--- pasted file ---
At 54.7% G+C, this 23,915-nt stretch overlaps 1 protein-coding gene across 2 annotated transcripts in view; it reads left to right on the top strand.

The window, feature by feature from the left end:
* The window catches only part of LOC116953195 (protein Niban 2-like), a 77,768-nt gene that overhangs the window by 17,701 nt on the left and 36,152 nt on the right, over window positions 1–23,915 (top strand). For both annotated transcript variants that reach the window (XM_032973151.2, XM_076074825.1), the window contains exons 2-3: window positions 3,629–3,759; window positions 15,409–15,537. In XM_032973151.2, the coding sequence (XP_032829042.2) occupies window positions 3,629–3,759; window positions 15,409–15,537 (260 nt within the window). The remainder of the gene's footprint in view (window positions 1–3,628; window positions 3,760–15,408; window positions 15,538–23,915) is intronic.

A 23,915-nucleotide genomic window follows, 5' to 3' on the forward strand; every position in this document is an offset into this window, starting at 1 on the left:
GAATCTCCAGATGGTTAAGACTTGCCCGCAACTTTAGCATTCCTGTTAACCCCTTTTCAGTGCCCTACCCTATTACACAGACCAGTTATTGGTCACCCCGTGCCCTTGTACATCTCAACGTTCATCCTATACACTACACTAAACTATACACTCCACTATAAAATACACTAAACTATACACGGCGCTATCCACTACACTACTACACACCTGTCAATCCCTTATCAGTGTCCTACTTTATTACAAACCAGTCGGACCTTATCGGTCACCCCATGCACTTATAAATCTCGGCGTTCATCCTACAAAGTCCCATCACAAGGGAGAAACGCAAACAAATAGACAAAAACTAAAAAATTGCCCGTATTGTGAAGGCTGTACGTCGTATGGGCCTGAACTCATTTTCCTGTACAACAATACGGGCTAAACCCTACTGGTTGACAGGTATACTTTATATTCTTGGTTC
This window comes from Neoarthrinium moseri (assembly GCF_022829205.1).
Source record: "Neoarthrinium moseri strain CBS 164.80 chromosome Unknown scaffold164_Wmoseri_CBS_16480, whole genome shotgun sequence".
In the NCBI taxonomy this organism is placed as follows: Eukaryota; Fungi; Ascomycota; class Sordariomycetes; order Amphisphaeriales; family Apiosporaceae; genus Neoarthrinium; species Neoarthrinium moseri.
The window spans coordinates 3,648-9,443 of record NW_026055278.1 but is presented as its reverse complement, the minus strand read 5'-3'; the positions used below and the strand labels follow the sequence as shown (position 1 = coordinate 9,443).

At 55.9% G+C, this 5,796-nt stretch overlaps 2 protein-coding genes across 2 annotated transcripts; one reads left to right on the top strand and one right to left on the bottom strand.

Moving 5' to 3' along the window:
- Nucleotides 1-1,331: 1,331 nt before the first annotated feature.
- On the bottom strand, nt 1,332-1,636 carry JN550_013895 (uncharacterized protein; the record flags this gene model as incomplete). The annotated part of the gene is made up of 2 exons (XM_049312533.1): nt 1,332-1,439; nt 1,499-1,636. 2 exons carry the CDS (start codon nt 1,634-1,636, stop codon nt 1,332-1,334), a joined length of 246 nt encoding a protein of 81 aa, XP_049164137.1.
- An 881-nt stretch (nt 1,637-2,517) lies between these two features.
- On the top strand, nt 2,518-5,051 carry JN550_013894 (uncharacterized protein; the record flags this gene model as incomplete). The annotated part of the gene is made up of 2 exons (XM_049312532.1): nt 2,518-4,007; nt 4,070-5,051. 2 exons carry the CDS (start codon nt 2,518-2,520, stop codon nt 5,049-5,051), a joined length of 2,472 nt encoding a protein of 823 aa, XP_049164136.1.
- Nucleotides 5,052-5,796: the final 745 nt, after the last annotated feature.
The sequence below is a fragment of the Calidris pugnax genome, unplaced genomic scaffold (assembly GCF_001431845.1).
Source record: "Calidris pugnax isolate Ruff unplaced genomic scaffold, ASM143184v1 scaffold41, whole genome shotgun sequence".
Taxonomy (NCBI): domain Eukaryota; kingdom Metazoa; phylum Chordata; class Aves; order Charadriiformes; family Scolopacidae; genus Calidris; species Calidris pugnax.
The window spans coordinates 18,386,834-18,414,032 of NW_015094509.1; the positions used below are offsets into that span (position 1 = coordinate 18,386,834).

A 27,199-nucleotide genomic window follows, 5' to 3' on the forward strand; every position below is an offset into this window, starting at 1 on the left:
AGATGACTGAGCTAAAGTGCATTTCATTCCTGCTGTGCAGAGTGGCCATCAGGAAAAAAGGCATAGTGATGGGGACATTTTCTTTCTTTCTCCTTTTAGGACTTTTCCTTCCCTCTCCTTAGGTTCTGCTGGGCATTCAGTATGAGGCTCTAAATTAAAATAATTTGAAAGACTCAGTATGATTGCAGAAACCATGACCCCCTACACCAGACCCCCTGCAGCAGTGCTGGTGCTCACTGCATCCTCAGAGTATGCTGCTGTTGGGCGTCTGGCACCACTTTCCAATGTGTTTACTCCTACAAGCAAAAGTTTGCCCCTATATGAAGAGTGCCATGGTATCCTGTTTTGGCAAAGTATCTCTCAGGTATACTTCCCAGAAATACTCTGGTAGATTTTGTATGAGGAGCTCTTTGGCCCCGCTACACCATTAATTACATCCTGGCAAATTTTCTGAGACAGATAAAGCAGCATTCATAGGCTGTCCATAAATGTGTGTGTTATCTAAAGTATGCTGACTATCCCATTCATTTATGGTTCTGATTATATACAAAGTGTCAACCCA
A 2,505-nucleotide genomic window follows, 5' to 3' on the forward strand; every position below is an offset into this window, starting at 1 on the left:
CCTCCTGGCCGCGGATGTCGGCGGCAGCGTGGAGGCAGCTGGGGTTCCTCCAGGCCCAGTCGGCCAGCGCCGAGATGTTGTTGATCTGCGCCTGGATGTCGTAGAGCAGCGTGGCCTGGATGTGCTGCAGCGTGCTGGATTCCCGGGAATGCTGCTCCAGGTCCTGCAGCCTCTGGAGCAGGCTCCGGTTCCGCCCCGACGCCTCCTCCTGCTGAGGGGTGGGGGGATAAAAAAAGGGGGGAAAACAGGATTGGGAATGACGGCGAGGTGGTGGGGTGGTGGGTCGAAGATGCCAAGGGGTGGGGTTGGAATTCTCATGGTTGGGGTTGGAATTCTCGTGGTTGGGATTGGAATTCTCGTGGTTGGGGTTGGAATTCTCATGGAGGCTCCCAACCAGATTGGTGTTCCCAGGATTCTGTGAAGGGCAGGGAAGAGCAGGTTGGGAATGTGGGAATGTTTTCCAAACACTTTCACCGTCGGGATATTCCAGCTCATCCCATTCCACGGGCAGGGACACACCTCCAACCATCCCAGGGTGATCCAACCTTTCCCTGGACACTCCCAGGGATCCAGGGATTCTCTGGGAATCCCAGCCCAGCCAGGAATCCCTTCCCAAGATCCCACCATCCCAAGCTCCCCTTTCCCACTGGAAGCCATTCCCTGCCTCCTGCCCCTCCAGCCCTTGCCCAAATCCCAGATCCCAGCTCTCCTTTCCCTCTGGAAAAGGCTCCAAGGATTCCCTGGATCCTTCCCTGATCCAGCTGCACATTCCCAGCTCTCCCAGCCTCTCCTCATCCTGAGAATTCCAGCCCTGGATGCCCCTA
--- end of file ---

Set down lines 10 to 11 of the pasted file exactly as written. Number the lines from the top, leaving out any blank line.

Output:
At 55.9% G+C, this 5,796-nt stretch overlaps 2 protein-coding genes across 2 annotated transcripts; one reads left to right on the top strand and one right to left on the bottom strand.

Moving 5' to 3' along the window: